6. Talk about your baby. One of our biggest fears as bereaved parents is that our baby will not be remembered or talked about. Those that haven’t experienced loss sometimes don’t know how to bring up your baby. They don’t want to upset you or make your day any harder than it already is. So they may avoid saying your baby’s name or even asking how you’re doing. If this is the case, and I know this is hard – bring up your baby if you can. Sometimes others need a nudge to know it’s okay.
  7. Be kind to yourself. We can often put this added pressure on ourselves to feel or not feel a certain way when we are grieving. We may feel the need to show up for events even when we know we are not up for it. If you are sorrowful and you’d rather be home than at a gathering – that is okay. If you feel like getting out the house would be helpful – that is okay too. There’s no playbook for navigating the holidays after grief. Whatever may come, be kind to yourself and know that you are not alone in this.
  8. Know your limits. If you are one that is usually doing a lot of the cooking and preparing for holiday meals – know that it’s okay if you are not up for that. Delegate what you can and communicate to others that you are not able to do the things you would usually do. On the other hand, if you think staying busy with cooking and preparing would be good for you – then go for it! Just like there’s no right or wrong way to grieve, there’s no right or wrong way to be on the holidays. It can also be helpful to tell your friends and family that you want to be invited to gatherings, but you’re unsure of what that day will bring and cannot commit ahead of time. There will be times when you want to go, and times when you don’t.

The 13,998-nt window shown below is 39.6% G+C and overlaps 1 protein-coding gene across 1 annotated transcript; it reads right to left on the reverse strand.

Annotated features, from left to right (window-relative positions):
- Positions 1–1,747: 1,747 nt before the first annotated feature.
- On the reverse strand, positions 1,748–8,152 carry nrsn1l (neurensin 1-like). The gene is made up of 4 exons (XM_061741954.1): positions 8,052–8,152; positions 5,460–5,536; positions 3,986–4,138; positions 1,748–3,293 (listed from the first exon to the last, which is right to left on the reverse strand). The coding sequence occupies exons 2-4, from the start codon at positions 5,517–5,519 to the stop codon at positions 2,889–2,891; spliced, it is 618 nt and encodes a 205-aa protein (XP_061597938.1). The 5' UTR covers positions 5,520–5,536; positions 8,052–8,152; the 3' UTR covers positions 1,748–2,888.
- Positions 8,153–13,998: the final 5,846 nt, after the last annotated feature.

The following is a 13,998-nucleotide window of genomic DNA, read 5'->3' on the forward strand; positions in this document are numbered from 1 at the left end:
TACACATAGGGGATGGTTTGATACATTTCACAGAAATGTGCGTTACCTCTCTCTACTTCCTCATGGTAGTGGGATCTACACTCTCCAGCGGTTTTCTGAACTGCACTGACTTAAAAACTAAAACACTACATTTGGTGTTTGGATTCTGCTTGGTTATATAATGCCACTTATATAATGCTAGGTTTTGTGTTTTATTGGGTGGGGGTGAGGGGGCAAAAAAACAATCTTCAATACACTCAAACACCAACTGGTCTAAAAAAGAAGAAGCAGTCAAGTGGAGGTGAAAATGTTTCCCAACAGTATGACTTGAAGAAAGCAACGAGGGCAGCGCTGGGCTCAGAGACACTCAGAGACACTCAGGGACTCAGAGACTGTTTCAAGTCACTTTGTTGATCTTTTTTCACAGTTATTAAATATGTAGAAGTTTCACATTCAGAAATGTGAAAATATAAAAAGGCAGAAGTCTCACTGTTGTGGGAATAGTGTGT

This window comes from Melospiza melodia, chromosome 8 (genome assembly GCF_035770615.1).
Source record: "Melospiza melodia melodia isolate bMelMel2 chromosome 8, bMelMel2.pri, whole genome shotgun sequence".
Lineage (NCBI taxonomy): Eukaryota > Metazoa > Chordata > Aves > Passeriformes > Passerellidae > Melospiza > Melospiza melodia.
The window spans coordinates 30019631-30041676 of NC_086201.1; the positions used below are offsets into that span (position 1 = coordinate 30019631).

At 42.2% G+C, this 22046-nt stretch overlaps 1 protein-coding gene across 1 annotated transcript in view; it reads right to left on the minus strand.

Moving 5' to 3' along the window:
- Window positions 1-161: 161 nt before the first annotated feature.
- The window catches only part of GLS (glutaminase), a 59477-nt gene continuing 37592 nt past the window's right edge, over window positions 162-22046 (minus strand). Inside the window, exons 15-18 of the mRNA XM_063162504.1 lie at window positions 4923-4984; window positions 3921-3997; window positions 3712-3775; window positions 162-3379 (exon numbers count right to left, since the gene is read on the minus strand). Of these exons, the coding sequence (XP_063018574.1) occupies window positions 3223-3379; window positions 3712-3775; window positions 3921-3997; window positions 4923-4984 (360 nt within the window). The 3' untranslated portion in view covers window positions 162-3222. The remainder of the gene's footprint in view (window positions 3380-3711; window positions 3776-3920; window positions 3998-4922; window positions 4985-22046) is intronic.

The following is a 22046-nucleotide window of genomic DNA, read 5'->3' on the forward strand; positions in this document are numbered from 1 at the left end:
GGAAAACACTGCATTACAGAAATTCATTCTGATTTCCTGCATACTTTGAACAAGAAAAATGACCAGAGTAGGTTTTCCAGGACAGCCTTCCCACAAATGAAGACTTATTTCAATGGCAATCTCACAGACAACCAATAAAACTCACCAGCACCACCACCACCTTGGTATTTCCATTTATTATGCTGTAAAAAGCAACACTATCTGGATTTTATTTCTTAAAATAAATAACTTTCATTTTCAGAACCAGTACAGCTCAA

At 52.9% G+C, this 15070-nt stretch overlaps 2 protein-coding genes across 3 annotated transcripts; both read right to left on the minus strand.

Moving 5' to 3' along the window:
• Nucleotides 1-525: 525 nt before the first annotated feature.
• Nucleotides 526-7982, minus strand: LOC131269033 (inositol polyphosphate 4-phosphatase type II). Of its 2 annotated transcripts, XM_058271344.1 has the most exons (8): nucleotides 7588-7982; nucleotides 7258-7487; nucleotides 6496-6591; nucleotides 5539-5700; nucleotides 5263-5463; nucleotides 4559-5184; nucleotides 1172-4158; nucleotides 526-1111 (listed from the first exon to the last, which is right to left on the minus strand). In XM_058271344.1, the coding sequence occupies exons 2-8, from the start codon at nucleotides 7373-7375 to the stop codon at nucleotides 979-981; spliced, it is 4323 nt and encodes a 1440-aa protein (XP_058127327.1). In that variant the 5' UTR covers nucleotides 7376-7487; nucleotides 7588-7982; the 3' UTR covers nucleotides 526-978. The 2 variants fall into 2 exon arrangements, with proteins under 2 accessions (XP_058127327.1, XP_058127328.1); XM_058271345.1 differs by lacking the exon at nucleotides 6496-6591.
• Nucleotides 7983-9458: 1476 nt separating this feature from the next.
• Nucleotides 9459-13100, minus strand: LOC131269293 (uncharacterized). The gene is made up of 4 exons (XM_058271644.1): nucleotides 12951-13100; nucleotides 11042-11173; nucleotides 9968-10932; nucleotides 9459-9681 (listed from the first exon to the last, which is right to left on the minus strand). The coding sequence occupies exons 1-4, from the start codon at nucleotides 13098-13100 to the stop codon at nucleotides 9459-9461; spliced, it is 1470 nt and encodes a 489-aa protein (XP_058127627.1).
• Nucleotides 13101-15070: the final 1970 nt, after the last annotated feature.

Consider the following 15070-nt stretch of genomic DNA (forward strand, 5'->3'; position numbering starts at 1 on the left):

9. Be aware of what makes your grief worse. For me, mornings were always the hardest time of day for my grief. And seeing newborn baby boys would bring the sting of deep, deep grief. If you can pinpoint what makes your grief worse – let your person know so that he/she is aware. If a family member has had a new baby and you know that will be really hard for you, ask your person to help distract you if possible. If the morning is the worst time for your grief, try not to make plans till later in the day. The holidays can bring up so much for a grieving parent. Do what’s best for you, and people will be understanding.
  10. Journal + Pray. Sometimes we aren’t aware of what we’re fearful of or anxious about until we write it down. Take some time to journal and express how you feel – this can help you understand your own grief and prepare for what’s to come. Then, take all those fears and anxieties and offer them up to the Lord in surrender. He has gone before you, and He is with you in your suffering.

One of the hardest parts of the holidays is being in a room that is so full, yet feeling so empty. A part of you is missing, and you are so exhausted from this road you’ve had to walk. It’s a time when it is okay to prioritize yourself and your needs. And know that if you are a mom or dad with a baby in Heaven – you are not alone in this pain. I wish this wasn’t your story, and I wish this wasn’t my story. But the gratitude on Thanksgiving comes when I remember that this is not how the story ends. The joy on Christmas comes when I think of how that season with my son is so much better than never having him at all. 

Loss parents live in the tension of the both/and. Both joy and sorrow. Both hurting and healing.  Both grief and gratitude. You’re not alone in your grief this holiday season, and you’re not alone in this tension. This Thanksgiving, you don’t have to choose grief or gratitude – there is room for both. On Christmas, it’s okay to feel weary and still rejoice. Whatever your grief looks like this holiday season – I hope you’re surrounded by loved ones that say your baby’s name, support you, bring comfort, and love you well.